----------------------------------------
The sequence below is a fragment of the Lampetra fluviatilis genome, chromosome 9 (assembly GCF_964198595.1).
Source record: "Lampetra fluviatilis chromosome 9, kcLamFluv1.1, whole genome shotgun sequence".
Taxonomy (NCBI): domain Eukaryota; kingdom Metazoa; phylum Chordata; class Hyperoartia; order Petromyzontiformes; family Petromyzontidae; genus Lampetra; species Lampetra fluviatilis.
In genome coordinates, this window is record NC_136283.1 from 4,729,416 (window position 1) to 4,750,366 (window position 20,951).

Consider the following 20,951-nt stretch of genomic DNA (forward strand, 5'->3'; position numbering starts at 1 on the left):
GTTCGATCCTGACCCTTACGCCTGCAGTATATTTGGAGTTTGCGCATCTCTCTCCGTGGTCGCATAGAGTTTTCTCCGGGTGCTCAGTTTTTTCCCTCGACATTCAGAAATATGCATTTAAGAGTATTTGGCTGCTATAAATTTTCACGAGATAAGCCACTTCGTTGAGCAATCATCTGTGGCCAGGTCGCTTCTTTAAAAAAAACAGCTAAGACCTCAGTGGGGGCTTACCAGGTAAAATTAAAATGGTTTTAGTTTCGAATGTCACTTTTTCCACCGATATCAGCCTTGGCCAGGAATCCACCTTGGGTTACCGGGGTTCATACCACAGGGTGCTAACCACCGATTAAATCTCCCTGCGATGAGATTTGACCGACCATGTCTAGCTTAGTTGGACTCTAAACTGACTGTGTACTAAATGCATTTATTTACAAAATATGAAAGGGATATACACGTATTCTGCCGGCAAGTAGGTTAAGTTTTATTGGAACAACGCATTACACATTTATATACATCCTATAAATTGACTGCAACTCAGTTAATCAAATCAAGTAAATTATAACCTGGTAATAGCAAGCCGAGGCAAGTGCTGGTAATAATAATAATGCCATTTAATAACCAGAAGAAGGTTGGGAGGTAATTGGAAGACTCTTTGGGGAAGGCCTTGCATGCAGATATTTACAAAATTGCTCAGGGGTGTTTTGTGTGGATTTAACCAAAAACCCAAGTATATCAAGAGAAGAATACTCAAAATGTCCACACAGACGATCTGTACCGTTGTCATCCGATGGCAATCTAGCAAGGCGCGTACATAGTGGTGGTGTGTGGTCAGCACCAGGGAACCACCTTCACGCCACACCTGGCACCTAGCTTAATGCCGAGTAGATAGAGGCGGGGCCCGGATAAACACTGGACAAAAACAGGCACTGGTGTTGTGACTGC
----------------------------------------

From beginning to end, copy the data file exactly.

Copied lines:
The sequence below is a fragment of the Lampetra fluviatilis genome, chromosome 9 (assembly GCF_964198595.1).
Source record: "Lampetra fluviatilis chromosome 9, kcLamFluv1.1, whole genome shotgun sequence".
Taxonomy (NCBI): domain Eukaryota; kingdom Metazoa; phylum Chordata; class Hyperoartia; order Petromyzontiformes; family Petromyzontidae; genus Lampetra; species Lampetra fluviatilis.
In genome coordinates, this window is record NC_136283.1 from 4,729,416 (window position 1) to 4,750,366 (window position 20,951).

Consider the following 20,951-nt stretch of genomic DNA (forward strand, 5'->3'; position numbering starts at 1 on the left):
GTTCGATCCTGACCCTTACGCCTGCAGTATATTTGGAGTTTGCGCATCTCTCTCCGTGGTCGCATAGAGTTTTCTCCGGGTGCTCAGTTTTTTCCCTCGACATTCAGAAATATGCATTTAAGAGTATTTGGCTGCTATAAATTTTCACGAGATAAGCCACTTCGTTGAGCAATCATCTGTGGCCAGGTCGCTTCTTTAAAAAAAACAGCTAAGACCTCAGTGGGGGCTTACCAGGTAAAATTAAAATGGTTTTAGTTTCGAATGTCACTTTTTCCACCGATATCAGCCTTGGCCAGGAATCCACCTTGGGTTACCGGGGTTCATACCACAGGGTGCTAACCACCGATTAAATCTCCCTGCGATGAGATTTGACCGACCATGTCTAGCTTAGTTGGACTCTAAACTGACTGTGTACTAAATGCATTTATTTACAAAATATGAAAGGGATATACACGTATTCTGCCGGCAAGTAGGTTAAGTTTTATTGGAACAACGCATTACACATTTATATACATCCTATAAATTGACTGCAACTCAGTTAATCAAATCAAGTAAATTATAACCTGGTAATAGCAAGCCGAGGCAAGTGCTGGTAATAATAATAATGCCATTTAATAACCAGAAGAAGGTTGGGAGGTAATTGGAAGACTCTTTGGGGAAGGCCTTGCATGCAGATATTTACAAAATTGCTCAGGGGTGTTTTGTGTGGATTTAACCAAAAACCCAAGTATATCAAGAGAAGAATACTCAAAATGTCCACACAGACGATCTGTACCGTTGTCATCCGATGGCAATCTAGCAAGGCGCGTACATAGTGGTGGTGTGTGGTCAGCACCAGGGAACCACCTTCACGCCACACCTGGCACCTAGCTTAATGCCGAGTAGATAGAGGCGGGGCCCGGATAAACACTGGACAAAAACAGGCACTGGTGTTGTGACTGC